Three USEA recognized horse trials are revving their engines to run this weekend following a months’ long suspension of events due to coronavirus: Plantation Field H.T. in Unionville, PA; Feather Creek H.T. in Norman, Oklahoma; and River Glen H.T. in New Market, Tennessee.
It might be easy, when you’re back in your happy place with the sun shining and the birds singing and the startbox beckoning, to revert to a business-as-usual mindset. It’s easy to forget, when you are surrounded by the familiar, that the out-of-body experience of the past three months even happened. But the reality is: We’re still living in a fragile moment, and you’ve got more responsibility than ever to yourself, to your community and to your horse.
As several hundred horses and riders countdown to events this weekend and the weekends following, let’s take the time for a reality check.
Reality Check #1: HEALTH
We’re just now poking our heads out from a global pandemic that has claimed 106,000 American lives and has sickened 1.8 million Americans, and four times that globally. Chester County, site of Plantation Field, has had 284 coronavirus deaths. Cleveland County, site of Feather Creek, ranks #3 out of 77 counties in Oklahoma for coronavirus caseload. Jefferson County, home of River Glen, is as out-in-the-sticks as it gets but has still seen dozens of cases. So don’t think that just because you’re at an event you aren’t capable of contracting or spreading the virus, or taking it home with you to the people you love. We may have flattened the curve but we’re far from being out of the woods.
We’ve got to police ourselves here. All USEA events are require to adhere to the USEF COVID-19 Action Plan, which can be found in the USEF COVID-19 toolkit. If an event isn’t complying with protocol, report it. If the people around you aren’t complying with protocol, report it. You can view Plantation Field’s protocol here and Feather Creek’s protocol here. I’ll be out at my local event River Glen this weekend, taking notes (in a mask, from a safe distance), and I’ll be reporting back to you on Monday morning about what I saw. Please don’t let me down.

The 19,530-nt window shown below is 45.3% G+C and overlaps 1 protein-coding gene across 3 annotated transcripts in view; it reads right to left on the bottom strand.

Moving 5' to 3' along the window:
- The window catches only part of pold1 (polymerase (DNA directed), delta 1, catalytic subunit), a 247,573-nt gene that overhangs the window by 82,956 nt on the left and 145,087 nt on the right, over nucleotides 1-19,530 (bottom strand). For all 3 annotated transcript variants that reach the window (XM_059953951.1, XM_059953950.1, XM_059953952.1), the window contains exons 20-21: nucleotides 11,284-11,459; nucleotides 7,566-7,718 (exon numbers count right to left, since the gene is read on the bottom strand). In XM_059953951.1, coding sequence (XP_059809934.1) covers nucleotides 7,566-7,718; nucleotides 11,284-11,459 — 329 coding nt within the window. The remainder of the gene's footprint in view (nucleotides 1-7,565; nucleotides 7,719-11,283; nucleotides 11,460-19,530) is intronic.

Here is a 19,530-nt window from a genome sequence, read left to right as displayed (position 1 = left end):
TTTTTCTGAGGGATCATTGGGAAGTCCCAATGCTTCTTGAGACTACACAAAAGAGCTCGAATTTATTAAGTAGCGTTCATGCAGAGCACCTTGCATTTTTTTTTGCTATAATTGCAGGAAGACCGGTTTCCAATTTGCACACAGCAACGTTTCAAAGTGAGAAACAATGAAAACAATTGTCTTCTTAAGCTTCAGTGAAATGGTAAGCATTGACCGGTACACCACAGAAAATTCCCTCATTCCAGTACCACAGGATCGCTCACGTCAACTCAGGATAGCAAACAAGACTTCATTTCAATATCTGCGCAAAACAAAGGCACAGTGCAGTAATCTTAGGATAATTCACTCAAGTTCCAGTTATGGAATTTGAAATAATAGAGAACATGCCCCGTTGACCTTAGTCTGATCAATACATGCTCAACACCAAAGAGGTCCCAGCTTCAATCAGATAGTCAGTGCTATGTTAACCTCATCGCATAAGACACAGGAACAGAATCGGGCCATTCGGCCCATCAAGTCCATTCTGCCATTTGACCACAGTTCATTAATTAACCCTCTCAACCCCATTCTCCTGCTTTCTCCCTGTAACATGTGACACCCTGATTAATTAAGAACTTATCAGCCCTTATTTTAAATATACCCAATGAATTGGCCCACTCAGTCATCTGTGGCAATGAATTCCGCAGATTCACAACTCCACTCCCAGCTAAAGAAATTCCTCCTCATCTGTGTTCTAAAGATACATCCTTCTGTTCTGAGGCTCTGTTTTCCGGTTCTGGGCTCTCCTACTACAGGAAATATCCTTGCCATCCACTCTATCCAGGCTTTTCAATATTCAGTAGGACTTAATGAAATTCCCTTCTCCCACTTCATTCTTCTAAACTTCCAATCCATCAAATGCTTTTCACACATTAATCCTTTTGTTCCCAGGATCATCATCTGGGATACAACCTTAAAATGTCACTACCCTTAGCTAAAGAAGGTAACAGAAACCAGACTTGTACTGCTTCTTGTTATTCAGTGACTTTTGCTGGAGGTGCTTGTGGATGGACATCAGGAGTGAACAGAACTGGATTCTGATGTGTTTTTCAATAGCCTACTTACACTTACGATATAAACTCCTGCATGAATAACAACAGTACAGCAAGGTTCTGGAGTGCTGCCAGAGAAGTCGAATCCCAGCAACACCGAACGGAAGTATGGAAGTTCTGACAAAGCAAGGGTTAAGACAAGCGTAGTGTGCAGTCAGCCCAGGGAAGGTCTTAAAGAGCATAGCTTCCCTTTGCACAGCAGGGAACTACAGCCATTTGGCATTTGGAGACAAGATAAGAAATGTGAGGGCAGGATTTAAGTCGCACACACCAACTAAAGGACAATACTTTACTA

It’s great that our sport is back up and running, but coronavirus took us down once and it can take us down again, all the way back to square one, if we don’t all do our part and stay vigilant.
Reality Check #2: SAFETY
Way back before a deadly novel virus and nationwide protests were consuming our bandwidth, the event world was facing another crisis: safety. On Feb. 29, at one of the last events before our show season went dark, Katharine Morel died in a rotational fall at Rocking Horse Winter III H.T. She was the fifth rider in eight months we lost to cross-country related accidents in North America alone.
I’m done writing obituaries.
The next time you head for the startbox, be it this weekend or a month from now or three months from now, remember that this is your horse’s first outing in some time. Take into account his physical and mental readiness, and yours as well. Nobody expects you to go for broke out there. Don’t gallop faster than your angels can fly, as a coach once told me. Your life is worth much more than a blue ribbon, and trust me: in a week or two from now, nobody will even remember who won Plantation Field, or Feather Creek, or River Glen June H.T.
If your horse doesn’t feel 100% in the warm-up, call it a day. If you get out on course and feel rusty, call it a day. If you’re entering an event and it’s been a hot minute, bump down a level. This checklist from the USEA is a great tool for self-evaluation. Can you tick ALL the boxes?
Reality Check #3: GRATITUDE
If anything, I hope the trials we have faced over the past three months — the trials we CONTINUE to face — have served as a reminder of just how fortunate we are: for our health, for our family’s health, for our horses, for the opportunity to be part of a sport and a community that welcomes us with open arms. What a privilege, which we too often take for granted. Whether you are eventing or not this weekend, take a quiet moment to let that sink in.
Feel gratitude, and express it. Thank your event organizer for going out of their way to create a space for you to do the thing you love, despite all the hurdles and uncertainty. Thank every volunteer you see — they are there by choice, and calculated risk. (Bonnie Kibbie, Chair of the USEA Volunteer Committee, suggests PATIENCE as Reality Check#4: “Please bear with event officials, volunteers, and organizers as they navigate a change to pretty much every aspect of how events are run. Scores will be slower to post because we are trying to limit passing papers around.”)
Thank your barn help, your trainer, and the family and friends who have anchored you through these tough times. And social distancing be damned, go give that horse of yours a big hug.
Now, more than ever, Go Eventing.